socializing with other teams
repairing gear

And, taking short hikes around base camp.  Yesterday part of the team hiked to the base camp of neighboring Pumori, and enjoyed spectacular views of all of base camp.  
View of base camp, Everest (black peak on left), Lhotse, and Nuptse from Pumori base camp
Photo:  Stuart Erskine

Today, a few of us hiked about 1,000 feet above base camp to a rocky peak.  It felt good to walk on dirt and see plants, and even bugs!  A nice break from base camp’s rock and ice.  I even took the opportunity to test my balance with a yoga pose!

Yoga at 18,400 feet!
Photo:  Conan Bliss

If the weather and mountain allow, the plan is to begin our second rotation early (like, really early) on the morning of May 1st.  This rotation will take us to camp 2 for a night (21,300 feet), then to camp 3 (24,000 feet) for a few hours before returning to camp 2 to spend a night or two.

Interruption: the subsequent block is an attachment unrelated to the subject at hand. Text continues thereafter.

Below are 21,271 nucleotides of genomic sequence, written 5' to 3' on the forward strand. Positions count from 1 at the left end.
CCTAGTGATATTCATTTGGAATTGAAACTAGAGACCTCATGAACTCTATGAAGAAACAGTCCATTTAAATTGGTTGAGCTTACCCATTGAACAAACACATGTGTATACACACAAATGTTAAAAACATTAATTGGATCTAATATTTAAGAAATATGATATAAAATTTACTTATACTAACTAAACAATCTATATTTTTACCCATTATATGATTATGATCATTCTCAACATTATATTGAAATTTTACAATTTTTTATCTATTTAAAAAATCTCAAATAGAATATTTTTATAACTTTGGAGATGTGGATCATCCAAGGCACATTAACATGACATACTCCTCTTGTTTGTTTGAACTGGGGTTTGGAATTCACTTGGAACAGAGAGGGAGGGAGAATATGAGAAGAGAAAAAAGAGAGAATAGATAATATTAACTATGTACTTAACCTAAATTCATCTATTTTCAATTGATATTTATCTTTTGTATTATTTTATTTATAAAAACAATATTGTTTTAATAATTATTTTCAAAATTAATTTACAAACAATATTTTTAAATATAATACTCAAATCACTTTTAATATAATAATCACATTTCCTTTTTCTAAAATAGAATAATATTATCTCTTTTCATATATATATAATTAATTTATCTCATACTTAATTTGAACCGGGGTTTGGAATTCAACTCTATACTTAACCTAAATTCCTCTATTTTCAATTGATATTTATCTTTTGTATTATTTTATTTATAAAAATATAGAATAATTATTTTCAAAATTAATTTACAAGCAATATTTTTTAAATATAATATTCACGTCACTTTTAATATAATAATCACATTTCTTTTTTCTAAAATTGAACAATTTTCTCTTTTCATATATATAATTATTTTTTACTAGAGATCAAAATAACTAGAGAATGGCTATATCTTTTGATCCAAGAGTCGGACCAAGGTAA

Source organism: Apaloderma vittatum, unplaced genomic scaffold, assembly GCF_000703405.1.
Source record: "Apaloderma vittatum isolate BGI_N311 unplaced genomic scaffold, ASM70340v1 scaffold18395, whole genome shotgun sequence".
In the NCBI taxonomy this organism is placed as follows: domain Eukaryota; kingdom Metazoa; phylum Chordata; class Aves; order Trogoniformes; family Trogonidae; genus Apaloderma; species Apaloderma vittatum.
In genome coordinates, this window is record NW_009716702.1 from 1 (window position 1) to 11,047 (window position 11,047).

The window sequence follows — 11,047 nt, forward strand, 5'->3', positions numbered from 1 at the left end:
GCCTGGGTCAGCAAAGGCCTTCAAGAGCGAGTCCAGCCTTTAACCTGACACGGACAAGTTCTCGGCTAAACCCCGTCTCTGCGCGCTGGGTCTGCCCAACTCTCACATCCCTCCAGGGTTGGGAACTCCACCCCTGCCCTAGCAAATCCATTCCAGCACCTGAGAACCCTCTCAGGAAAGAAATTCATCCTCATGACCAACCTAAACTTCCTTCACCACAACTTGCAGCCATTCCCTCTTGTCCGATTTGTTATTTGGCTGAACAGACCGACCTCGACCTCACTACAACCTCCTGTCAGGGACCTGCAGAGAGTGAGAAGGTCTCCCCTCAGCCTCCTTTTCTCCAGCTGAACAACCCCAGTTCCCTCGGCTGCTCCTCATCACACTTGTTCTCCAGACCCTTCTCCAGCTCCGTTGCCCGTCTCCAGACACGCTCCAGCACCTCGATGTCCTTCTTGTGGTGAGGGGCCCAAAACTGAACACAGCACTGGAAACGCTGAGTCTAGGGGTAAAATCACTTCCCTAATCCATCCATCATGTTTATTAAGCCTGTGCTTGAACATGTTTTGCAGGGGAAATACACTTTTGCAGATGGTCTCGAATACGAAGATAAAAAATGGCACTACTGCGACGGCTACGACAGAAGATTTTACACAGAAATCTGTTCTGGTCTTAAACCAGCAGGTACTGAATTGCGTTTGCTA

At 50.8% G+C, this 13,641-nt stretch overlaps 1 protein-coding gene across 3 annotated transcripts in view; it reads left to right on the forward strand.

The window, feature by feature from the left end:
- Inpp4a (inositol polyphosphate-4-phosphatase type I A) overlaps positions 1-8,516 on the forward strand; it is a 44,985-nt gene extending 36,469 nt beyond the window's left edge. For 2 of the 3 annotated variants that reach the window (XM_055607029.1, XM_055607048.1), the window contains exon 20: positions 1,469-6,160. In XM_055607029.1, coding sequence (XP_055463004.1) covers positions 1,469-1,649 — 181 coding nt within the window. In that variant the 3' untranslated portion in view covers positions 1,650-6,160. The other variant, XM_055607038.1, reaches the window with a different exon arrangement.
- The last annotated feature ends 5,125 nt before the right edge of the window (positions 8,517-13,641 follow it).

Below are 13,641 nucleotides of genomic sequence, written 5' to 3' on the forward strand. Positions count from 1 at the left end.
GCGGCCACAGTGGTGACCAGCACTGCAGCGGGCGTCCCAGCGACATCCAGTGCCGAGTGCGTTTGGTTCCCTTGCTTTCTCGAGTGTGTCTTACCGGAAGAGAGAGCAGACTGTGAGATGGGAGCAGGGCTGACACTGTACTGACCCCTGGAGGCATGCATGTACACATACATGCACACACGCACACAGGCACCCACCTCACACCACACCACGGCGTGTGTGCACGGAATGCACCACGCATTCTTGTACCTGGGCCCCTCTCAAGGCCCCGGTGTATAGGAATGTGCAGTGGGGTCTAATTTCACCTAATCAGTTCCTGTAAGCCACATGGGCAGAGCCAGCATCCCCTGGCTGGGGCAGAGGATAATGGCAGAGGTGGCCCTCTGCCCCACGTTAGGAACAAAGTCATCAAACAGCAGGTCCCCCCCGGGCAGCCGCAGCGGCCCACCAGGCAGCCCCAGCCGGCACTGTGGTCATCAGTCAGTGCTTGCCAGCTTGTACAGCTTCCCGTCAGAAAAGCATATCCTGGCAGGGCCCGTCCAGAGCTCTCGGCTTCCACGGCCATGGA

Wednesday, April 27, 2016

There are always things to do around camp, and today’s sunny skies afforded the whole team an opportunity to catch up on chores.

Everyday, the kitchen team works tirelessly to provide the climbers & Sherpa with not only surprisingly delicious food, but also clean water.  At least a dozen times per day very strong Sherpa hike 10 minutes to a clean water supply, fill a 5 gallon jug, and carry it back to camp.  I can hardly walk up the stairs to the dining tent without being out of breath!

Next, the water is boiled - just to be certain that it is clean, and finally, the tatopani (hot water) is strained into jugs for drinking.  Chisopani (cold water) is also available, and just to be sure that it is safe to drink, I treat it with UV.